IFRS 17 poses new challenges for the reinsurance industry
IFRS 17 poses new challenges for the reinsurance industry
Fri 06 Jul 2018
After many years of development, in May 2017, the International Accounting Standards Board (IASB) published a new standard for insurance contracts. Coming into effect on January 1st 2021, the IFRS 17 standard introduces a new model for accounting and measuring insurance liabilities with a framework which is substantially different from current accounting practices.
While the current temporary IFRS 4 model is based on various underlying local accounting principles, the new IFRS 17 standard has introduced a more harmonized accounting approach for insurance contracts, with the objective to increase comparability and the transparency in measuring insurance companies’ performance and activities across jurisdictions.
The introduction of new concepts such as contractual service margin, risk adjustment and discounted best estimate will require significant changes to existing systems and processes resulting in increased complexity around building and communicating financial information. Although synergies with Solvency II are expected, the target operating environment will require insurance companies to make various organisational and business strategy changes.
In terms of scope, IFRS 17 applies to both insurance and reinsurance companies. Although reinsurance contracts assumed would follow the same accounting model as insurance contracts using the general model, the application of the standard to reinsurers is expected to result in specific challenges due to their activities. Also, the requirements of IFRS 17 regarding ceded reinsurance could influence the way reinsurance is managed within insurance companies leading some reinsurers to redesign products.
Main challenges the reinsurance industry is expected to face once IFRS 17 comes into effect would be those arising from requirements regarding the Variable Fee Approach (VFA) eligibility of life reinsurance products, from which reinsurance contracts are excluded. Also, reinsurance companies should be impacted by the standard provisions concerning the level of aggregation where the lower unit of account is set at contract level, thus impacting the granularity at which reinsurance contracts would be grouped.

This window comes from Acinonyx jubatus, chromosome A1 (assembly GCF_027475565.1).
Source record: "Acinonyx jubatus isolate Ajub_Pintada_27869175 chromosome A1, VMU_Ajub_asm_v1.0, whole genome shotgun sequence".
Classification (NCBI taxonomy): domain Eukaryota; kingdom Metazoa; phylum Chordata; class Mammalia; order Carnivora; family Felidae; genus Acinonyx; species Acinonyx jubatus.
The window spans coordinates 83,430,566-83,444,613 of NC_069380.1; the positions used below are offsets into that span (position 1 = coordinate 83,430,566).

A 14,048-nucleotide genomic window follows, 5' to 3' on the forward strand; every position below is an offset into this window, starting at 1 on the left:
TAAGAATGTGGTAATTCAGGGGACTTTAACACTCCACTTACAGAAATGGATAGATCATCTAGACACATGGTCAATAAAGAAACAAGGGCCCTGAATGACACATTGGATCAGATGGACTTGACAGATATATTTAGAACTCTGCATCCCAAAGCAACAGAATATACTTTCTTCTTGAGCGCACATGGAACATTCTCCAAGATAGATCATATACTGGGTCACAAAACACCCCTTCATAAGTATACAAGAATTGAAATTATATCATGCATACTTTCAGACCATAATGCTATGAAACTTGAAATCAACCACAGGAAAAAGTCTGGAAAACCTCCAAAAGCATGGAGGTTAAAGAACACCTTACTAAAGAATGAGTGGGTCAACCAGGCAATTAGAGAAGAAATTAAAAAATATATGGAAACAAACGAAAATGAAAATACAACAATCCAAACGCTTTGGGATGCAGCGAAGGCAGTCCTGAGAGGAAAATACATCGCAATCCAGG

A major difference for reinsurance compared to direct insurance is a VFA exclusion for reinsurance contracts, even if they fulfil the criteria set in the standard for using the model applied to contracts with direct participation features. For the insurer, this would lead to a mismatch in accounting between the reinsurance contract and the underlying insurance contracts (i.e. using VFA), possibly requiring the adaptation of the existing product structure. From a reinsurer’s perspective, the use of the general model to measure a reinsurance contract, where the liabilities are substantially linked to performance of the underlying financial assets, might not reflect the economic substance of the reinsurance contract. This could result in increased volatility of the P&L or OCI (depending on elected option).
Volatility would be increased, firstly because the discount rate set to determine the liability interest expense would not allow mirroring of the financial returns of underlying assets, as is the case when applying VFA. Secondly, the Contractual Service Margin (CSM) would not absorb the remeasurement of cash flows arising from financial assumptions changes, thus resulting in an accounting mismatch when remeasuring assets and liabilities.